Rep. Mike Gallagher visits students
By Scott Bellile
Bilingual students expressed curiosity in how government works and anxiety over what the president’s policies could mean for immigrants during a congressman’s visit to New London Middle School.
U.S. Rep. Mike Gallagher, a first-term Republican representing the Eighth District, spoke with Lori Menning’s English Language Learners class in the NLMS library on Thursday, Jan. 4.
“Students were able to ask questions about his beliefs and feelings on various topics and issues that impact sometimes their families directly, and students did a great job,” Superintendent Dennis Krueger told the New London School Board at a meeting Monday, Jan. 8. “They were very professional and well behaved and Rep. Gallagher looks forward to returning at some point in time.”
Gallagher shared his story of how he as a political outsider became involved in politics before opening the floor to students. Students in grades five through eight asked questions and told their own emotional stories about being bilingual in America.
A sixth-grade student from Mexico told Gallagher through a translator that she and her brother arrived to the U.S. just three weeks earlier to live with grandparents. Her parents do not have legal immigration status so it is hard for her family to be together, she tearfully explained.
The girl then asked him his views on President Donald Trump and the proposed Development, Relief, and Education for Alien Minors Act, or DREAM Act.
Gallagher said no one wants to see the student live with uncertainty or far from her family.
“Your story really illustrates how difficult this problem is right now because we all know we have an immigration system that creates terrible, terrible dilemmas like the one you and your family are facing,” Gallagher said, “and I can’t imagine what that’s like to have to live with every single day and I have enormous sympathy for that. … I think everyone is committed to finding a way to fix this problem. Now it’s going to be difficult, but we all know that we can’t let the status quo continue because otherwise we’re going to see stories like yours over and over again.”
Gallagher said Congress intends to have a legislative solution by March that could fix what he believes are problems created by the Obama administration’s Deferred Action for Childhood Arrivals immigration policy.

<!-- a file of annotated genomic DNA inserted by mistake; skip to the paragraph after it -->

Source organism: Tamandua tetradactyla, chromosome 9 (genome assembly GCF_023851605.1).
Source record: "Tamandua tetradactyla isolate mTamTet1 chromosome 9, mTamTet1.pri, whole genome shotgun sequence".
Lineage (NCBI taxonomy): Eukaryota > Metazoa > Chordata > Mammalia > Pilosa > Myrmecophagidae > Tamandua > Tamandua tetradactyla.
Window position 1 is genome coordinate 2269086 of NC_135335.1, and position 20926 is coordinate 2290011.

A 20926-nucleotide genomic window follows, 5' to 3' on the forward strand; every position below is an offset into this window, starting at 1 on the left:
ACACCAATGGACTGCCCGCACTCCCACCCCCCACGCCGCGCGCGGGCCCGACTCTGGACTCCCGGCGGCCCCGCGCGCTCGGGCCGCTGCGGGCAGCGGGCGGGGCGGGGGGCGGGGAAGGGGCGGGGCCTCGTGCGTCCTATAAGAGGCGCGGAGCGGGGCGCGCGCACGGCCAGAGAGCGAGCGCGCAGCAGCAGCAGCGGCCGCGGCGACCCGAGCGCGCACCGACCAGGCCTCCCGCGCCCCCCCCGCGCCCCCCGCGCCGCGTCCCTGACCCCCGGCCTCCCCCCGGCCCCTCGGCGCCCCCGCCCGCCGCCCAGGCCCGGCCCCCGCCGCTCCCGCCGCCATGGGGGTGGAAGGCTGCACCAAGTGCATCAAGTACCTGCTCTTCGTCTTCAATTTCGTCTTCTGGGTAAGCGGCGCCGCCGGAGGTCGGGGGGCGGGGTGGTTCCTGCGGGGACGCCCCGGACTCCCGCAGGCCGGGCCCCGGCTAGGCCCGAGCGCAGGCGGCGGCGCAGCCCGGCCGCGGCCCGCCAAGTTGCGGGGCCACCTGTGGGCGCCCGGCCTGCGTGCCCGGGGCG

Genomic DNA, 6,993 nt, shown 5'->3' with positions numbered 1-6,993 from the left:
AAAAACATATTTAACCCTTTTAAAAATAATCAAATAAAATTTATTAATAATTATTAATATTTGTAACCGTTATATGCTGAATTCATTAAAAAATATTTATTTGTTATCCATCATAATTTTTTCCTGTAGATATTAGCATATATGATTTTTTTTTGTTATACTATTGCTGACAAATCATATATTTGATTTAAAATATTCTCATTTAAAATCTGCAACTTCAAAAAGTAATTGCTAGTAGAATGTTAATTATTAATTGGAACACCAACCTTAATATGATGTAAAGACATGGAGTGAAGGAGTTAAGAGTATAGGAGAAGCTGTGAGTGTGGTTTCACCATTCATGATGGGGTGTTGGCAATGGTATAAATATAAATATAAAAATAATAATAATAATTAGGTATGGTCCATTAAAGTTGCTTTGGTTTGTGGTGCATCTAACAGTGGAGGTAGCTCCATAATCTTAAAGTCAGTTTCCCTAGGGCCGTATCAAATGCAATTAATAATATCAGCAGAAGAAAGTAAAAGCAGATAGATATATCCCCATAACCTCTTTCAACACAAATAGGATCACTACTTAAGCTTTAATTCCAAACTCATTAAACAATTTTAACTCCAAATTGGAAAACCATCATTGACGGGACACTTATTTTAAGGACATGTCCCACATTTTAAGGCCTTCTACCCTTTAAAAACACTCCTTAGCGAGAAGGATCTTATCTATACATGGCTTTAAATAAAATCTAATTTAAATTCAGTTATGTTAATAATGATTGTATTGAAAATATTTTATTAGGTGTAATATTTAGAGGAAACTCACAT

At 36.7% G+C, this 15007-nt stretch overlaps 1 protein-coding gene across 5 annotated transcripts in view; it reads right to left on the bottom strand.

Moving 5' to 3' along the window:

Later on, another concerned student again asked Gallagher how he will help the so-called Dreamers.
“Like I said, we’re debating the fix right now,” Gallagher said. “The bill that’s under consideration would allow for a five-year probationary period for the Dreamers provided they meet certain requirements that allow them to stay going forward.
“I will say obviously I can’t promise you 100 percent about where we’re going to land, but I do think people are committed to fixing this issue and there’s been discussions at the White House this week about fixing this issue as well,” Gallagher said.
The process of passing a bill through Congress, particularly Senate, is difficult during a time when polarized politicians are struggling to compromise and “we’re just kind of yelling at each other,” he added.
An eighth-grader told Gallagher that beginning in kindergarten she taught English to her Spanish-speaking household. She does not feel fluent in either language, which can make life confusing.
Gallagher assured her that if she continues progressing in both languages, she will have a valuable life skill with many career options. He spoke from experience, learning Arabic in college and later using it when he served in the Marine Corps in Iraq and Afghanistan.
A seventh grade student became choked up as she explained her parents’ working situation. Her mother, who is separated from her father, injured her spine while working on a farm and can no longer work. Her father has two jobs to make ends meet.
Gallagher told the girl many people are struggling like her family. He said modernizing social safety net programs that were designed in the 1960s could offer disabled workers better opportunities.
A student asked Gallagher how he feels about Trump’s proposed wall along the U.S. and Mexico border.
Gallagher said any country should protect its borders. When he worked in the Drug Enforcement Administration, he saw firsthand that the southern border is not secure. The DEA had less than 50 percent operational control of the border, he said.
Portions of the border that are disrupted by canyons or rivers should be monitored by technology or additional patrolpersons instead of a 20-foot-high concrete wall, he said.
Gallagher said members of Congress could spend less time fundraising for their next campaigns and more time securing the border or fixing DACA if campaign finance were reformed.
He said he hopes reform will come through a mixture of technology and, eventually, today’s youth taking over Congress with new ideas.
Cheaper political campaigns would in turn encourage more diverse candidates to run for office, he added.
Although NLMS students are not old enough to vote yet, he encouraged students to prepare for their futures by going to class, spending hours in library books rather than on social media, and keeping informed for the day when they can hit the polls.
Menning, the school district’s bilingual coordinator, said advocacy pays off when school districts can work with their congressperson to follow up with issues on Capitol Hill.
The school district’s bilingual program also built past relationships with Gallagher’s predecessor, Reid Ribble, who visited New London High School.
Menning said she thinks highly of her students and she was proud Gallagher met his constituents’ children firsthand to learning about important issues.